"My husband and I thought we had it made in our little house with our two Labbies. Both our Yellow Lab, Huckleberry, and our Black Lab, Bettis, had been born in the country and handpicked at just eight weeks old. Huckleberry came into our unsuspecting and naive dog-less lives like a hurricane, eating and chewing everything in sight. She slept only when her little body finally couldn’t go anymore, and then she’d drop like a narcoleptic. Puppy school helped to train her…and us.
"Huckleberry came with us to get our second dog. She picked Bettis, who happened to be the biggest dog in the litter. A rapidly growing, gentle giant just happy to be petted, Bettis became Huckleberry’s main attraction, taking some of the heat off us exhausted new doggie parents. These two dogs never have known hardship: just twice daily walks; ongoing training; trips to the dog park, the beach, and the river; doggie swimming pools in the backyard; and endless chewies, pettings, and love. Any behavioral issues that came up were only the result of growing pains.
"We had considered getting a third dog after a few foster dogs had come and gone. Then a little, brown tornado flew into our path. Tahoe, a six-month-old Brown Labbie with a curly tail, arrived as a nervous, little foster dog from Multnomah County Animal Shelter. We weren’t sure if Bettis, now a good 50 pounds bigger than Tahoe, was going to accept another boy in the house. But Bettis let Tahoe know, in the ways that dogs do, that Tahoe was the lowest on the totem pole, but he would happily be Tahoe’s big brother. Within two hours of his arrival, we decided Tahoe was the missing piece to our family puzzle. We adopted him within a week, and thus began the long journey to help him overcome his past.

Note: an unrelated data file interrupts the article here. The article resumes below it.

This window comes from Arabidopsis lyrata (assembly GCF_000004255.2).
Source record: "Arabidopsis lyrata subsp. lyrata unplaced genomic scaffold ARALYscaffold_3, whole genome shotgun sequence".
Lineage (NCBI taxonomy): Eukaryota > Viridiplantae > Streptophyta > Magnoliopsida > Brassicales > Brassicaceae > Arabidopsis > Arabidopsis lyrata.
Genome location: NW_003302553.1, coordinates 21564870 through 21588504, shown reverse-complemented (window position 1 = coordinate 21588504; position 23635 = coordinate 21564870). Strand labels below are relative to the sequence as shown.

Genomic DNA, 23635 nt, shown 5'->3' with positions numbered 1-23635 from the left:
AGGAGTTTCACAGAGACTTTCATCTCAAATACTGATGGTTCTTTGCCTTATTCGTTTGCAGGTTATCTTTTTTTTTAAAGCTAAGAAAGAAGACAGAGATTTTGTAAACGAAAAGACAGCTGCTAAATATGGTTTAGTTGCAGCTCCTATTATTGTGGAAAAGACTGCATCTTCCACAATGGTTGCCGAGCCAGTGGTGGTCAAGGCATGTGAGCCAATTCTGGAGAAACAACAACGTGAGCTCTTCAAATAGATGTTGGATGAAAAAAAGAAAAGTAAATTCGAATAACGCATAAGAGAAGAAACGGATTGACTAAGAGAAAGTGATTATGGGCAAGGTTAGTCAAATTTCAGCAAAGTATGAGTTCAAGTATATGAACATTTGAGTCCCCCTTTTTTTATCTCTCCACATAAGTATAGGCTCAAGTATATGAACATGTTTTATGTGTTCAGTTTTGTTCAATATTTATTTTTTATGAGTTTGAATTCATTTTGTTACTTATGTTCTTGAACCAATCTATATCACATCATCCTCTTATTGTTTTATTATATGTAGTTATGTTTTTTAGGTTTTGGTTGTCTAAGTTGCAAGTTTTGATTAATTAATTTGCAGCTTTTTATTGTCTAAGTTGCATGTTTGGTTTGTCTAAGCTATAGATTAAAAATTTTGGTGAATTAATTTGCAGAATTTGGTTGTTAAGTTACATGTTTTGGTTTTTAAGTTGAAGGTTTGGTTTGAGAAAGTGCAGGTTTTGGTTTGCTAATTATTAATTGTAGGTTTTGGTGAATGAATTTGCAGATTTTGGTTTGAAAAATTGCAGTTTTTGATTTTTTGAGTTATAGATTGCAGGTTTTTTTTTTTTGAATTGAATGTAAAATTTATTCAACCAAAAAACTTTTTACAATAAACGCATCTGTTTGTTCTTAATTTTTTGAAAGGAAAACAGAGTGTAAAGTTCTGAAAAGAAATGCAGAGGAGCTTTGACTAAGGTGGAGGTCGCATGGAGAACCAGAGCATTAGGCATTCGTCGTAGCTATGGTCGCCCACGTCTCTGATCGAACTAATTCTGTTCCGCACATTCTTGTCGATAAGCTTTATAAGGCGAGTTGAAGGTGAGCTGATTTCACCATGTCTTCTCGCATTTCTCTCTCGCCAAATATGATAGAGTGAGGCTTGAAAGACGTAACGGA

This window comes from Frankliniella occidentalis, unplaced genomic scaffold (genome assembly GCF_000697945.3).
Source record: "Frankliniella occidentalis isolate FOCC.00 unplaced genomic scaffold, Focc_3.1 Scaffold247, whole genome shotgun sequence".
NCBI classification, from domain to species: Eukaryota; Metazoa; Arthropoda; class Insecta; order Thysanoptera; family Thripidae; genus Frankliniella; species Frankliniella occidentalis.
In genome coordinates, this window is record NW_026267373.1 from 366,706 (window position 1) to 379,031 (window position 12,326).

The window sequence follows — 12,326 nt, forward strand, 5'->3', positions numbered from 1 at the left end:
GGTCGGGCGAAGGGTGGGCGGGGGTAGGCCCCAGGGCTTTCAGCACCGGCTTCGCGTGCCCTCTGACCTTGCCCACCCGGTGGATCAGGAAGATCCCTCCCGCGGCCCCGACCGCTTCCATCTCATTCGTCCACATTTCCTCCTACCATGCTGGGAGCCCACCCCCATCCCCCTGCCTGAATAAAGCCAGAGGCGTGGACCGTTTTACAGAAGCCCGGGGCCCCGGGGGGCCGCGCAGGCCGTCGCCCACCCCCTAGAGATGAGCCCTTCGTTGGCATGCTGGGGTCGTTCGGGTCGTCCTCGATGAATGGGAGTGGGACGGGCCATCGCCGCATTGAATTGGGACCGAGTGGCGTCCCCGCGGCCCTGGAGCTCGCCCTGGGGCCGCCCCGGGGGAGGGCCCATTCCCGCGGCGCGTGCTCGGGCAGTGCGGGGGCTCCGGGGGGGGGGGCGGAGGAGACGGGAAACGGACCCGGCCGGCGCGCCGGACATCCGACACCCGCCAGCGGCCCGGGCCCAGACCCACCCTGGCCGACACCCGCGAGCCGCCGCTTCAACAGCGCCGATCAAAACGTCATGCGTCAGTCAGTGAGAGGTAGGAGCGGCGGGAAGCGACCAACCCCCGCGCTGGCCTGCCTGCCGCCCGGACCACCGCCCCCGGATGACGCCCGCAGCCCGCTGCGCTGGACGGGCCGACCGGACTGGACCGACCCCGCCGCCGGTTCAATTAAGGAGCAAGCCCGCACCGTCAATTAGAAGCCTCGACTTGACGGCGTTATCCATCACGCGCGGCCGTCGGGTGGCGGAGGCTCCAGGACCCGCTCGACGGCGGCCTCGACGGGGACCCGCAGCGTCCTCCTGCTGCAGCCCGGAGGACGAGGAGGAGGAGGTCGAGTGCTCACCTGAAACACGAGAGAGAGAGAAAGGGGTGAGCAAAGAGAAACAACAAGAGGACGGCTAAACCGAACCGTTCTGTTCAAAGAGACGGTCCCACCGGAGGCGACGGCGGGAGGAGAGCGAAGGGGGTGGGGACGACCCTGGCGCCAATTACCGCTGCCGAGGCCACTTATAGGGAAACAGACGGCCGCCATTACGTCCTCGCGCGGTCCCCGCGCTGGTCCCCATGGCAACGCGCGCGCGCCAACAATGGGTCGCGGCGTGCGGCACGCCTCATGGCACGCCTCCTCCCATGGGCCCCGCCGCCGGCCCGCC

"In the shelter, Tahoe was so ridden with anxiety that they thought it best he go to a foster home. His fear did not allow him to sleep more than five minutes; he’d jump up at any noise, crying and looking out the window—presumably for the owner who never returned. When we’d go outside, he’d dive bomb the windows, desperately trying to get out so he wouldn’t be left again. He ate so fast that we had to start feeding him in a muffin tray with water-coated food to slow him down. He stole apples and bread off the counters if he was hungry and pulled on the leash like a wild boar when we walked.
"However, as days turned into weeks and weeks into months, Tahoe caught the hang of our routine, and little by little, he calmed down. He stopped crying when he saw us go outside and instead just nervously paced back and forth in the window until we came back in. Finally he’d sleep by the window with one eye open as we hung outside for a bit. He became a good little walker, hardly pulling on his leash, and he told us when he was ready to sleep like a big boy with his brother and sister on dog beds instead of in his crate.
"The biggest milestone came a couple years later when he started wagging his tail. Not a big deal for most dogs but for Tahoe a breakthrough. He was finally relaxed enough to have time to be happy. Day by day, his tail wags became bigger, more confident, and more frequent. He even discovered the tennis ball that had been flying past him for a year as his sister endlessly chased it. He learned to retrieve the ball and how to catch it. After being unsure of our doggie pool, he tentatively got in and started splashing around. His favorite thing, though, has always been to cuddle up with us in the morning. He flops next to us and rolls over on his back for a belly rub while gently licking our faces, secure in knowing a walk and then breakfast comes next.
"Over the next years, the three dogs became inseparable. Huckleberry kept busy raising her two little brothers and bossing them around. Bettis was thrilled to nurture his big sister and brother, always reminding Tahoe that he was the upper classman. Tahoe loved being the baby and has always been eager to please us all. We took full pleasure in watching them grow up and seeing how close their bonds became.
"Tahoe is an old man now and reveling in his golden years. His brother and sister passed on a few years ago and he has since come full circle. He is a survivor and his little heart is so full of love, and he knows he is safe, part of our pack, and in his forever home. We feel privileged to have celebrated all of Tahoe’s incremental achievements (like tail wagging), but we are especially excited to say, “Happy 13th Birthday" to our sweet old man!!! We are grateful for the opportunity MCAS gave us to adopt Tahoe and give him a life where he has been so deeply loved."